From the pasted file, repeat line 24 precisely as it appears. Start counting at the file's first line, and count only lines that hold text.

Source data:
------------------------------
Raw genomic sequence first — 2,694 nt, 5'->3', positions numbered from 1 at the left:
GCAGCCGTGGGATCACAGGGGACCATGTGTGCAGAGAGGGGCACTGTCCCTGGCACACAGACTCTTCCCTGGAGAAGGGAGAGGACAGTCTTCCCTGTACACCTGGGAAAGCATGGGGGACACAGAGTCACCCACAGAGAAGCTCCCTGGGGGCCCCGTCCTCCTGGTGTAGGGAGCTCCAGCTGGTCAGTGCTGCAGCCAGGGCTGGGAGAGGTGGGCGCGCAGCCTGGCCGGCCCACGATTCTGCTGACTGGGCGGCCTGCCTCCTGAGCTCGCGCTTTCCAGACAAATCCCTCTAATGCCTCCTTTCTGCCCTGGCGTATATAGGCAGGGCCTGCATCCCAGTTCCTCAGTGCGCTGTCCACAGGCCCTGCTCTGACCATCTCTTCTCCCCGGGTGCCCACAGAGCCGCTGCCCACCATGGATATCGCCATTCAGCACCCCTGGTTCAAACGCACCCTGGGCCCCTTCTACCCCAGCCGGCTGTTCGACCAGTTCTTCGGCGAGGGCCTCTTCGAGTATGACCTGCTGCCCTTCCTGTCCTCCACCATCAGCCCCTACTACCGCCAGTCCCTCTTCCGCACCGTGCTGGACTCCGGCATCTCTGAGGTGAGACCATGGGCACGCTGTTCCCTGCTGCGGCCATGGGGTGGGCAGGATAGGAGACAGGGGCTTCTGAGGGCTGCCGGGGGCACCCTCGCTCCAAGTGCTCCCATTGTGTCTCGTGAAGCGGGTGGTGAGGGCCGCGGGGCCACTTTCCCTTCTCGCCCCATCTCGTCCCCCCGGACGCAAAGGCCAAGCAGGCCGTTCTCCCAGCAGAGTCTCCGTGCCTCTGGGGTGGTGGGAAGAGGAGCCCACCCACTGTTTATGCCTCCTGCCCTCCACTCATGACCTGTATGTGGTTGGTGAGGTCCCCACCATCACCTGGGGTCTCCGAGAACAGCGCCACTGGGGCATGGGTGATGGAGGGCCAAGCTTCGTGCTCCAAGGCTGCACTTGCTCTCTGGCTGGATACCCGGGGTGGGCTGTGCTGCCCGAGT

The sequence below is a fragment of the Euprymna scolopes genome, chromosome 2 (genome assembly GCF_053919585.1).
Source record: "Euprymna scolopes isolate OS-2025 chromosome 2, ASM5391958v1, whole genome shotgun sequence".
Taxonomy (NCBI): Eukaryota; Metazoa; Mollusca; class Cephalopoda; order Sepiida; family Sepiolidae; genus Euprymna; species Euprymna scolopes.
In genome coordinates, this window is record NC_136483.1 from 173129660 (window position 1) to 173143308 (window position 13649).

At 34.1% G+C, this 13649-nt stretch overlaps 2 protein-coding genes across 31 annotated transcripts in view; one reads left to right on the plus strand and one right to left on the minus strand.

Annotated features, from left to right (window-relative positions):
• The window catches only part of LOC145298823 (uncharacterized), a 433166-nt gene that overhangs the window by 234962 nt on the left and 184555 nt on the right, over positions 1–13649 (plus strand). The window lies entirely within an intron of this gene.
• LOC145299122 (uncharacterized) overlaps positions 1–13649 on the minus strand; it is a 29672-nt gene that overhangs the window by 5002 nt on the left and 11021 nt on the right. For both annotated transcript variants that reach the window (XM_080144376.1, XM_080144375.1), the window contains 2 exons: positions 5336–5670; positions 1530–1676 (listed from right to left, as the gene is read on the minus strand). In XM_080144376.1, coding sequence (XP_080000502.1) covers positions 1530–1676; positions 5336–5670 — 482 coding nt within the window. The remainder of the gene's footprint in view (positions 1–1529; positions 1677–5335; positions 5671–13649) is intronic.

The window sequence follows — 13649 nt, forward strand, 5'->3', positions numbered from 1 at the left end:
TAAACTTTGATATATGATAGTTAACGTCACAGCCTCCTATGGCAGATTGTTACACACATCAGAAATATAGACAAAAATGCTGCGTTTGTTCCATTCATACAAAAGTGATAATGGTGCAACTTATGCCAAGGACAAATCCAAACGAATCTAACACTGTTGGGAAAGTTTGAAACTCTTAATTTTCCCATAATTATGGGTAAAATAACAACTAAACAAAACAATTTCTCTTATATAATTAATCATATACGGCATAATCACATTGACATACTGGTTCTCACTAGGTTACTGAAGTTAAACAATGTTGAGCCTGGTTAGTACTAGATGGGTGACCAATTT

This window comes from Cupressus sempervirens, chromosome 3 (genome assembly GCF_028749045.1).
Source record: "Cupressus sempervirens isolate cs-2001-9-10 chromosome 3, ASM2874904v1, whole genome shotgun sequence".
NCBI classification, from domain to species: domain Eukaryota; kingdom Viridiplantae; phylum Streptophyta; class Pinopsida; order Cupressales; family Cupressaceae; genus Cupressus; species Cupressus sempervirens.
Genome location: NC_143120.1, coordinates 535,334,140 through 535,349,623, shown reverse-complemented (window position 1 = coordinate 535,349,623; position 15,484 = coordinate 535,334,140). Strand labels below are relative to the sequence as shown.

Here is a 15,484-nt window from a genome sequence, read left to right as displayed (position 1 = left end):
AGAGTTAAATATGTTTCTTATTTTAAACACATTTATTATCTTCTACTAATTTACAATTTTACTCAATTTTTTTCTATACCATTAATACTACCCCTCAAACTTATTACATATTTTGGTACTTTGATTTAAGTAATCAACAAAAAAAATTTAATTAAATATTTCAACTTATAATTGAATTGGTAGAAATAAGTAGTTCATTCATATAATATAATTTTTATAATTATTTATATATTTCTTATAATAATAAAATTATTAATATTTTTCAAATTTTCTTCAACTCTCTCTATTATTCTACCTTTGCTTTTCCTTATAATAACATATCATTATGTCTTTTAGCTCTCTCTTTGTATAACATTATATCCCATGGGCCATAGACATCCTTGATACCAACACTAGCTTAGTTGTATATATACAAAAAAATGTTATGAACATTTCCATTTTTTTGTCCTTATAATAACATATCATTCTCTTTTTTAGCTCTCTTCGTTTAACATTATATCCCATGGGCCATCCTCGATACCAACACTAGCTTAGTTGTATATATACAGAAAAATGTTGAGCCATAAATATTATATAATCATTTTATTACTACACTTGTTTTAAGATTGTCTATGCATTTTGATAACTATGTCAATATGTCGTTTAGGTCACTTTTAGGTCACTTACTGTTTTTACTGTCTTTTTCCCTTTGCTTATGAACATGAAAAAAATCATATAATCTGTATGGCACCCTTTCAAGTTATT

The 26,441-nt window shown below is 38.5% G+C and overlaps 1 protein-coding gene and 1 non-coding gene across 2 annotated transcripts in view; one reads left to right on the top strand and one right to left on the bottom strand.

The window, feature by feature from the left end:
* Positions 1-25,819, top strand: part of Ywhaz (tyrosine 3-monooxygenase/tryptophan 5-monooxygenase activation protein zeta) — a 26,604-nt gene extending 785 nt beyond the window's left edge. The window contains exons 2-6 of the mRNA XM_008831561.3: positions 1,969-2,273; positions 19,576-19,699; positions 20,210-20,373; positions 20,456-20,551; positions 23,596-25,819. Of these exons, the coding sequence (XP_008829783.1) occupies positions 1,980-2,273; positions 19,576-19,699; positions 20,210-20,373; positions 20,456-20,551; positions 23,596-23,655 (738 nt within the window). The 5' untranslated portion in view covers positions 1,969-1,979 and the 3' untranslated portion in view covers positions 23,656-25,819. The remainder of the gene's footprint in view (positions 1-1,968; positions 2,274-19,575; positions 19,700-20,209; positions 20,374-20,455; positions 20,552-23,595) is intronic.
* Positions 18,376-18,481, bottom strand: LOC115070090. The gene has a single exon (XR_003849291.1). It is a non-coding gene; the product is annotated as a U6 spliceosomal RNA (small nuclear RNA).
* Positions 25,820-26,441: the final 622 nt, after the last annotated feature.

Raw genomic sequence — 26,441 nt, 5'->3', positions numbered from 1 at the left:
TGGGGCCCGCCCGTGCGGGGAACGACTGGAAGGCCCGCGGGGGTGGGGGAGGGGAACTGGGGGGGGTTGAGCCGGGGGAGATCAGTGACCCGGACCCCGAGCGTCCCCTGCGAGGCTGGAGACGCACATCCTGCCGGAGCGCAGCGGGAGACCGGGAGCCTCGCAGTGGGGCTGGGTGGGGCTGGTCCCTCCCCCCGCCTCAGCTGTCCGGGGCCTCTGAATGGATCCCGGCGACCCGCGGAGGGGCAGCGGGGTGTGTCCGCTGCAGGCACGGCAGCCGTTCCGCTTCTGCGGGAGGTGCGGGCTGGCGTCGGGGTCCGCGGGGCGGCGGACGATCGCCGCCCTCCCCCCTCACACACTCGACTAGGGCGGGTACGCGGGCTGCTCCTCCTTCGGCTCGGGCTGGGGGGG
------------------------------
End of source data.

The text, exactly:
Raw genomic sequence — 26,441 nt, 5'->3', positions numbered from 1 at the left: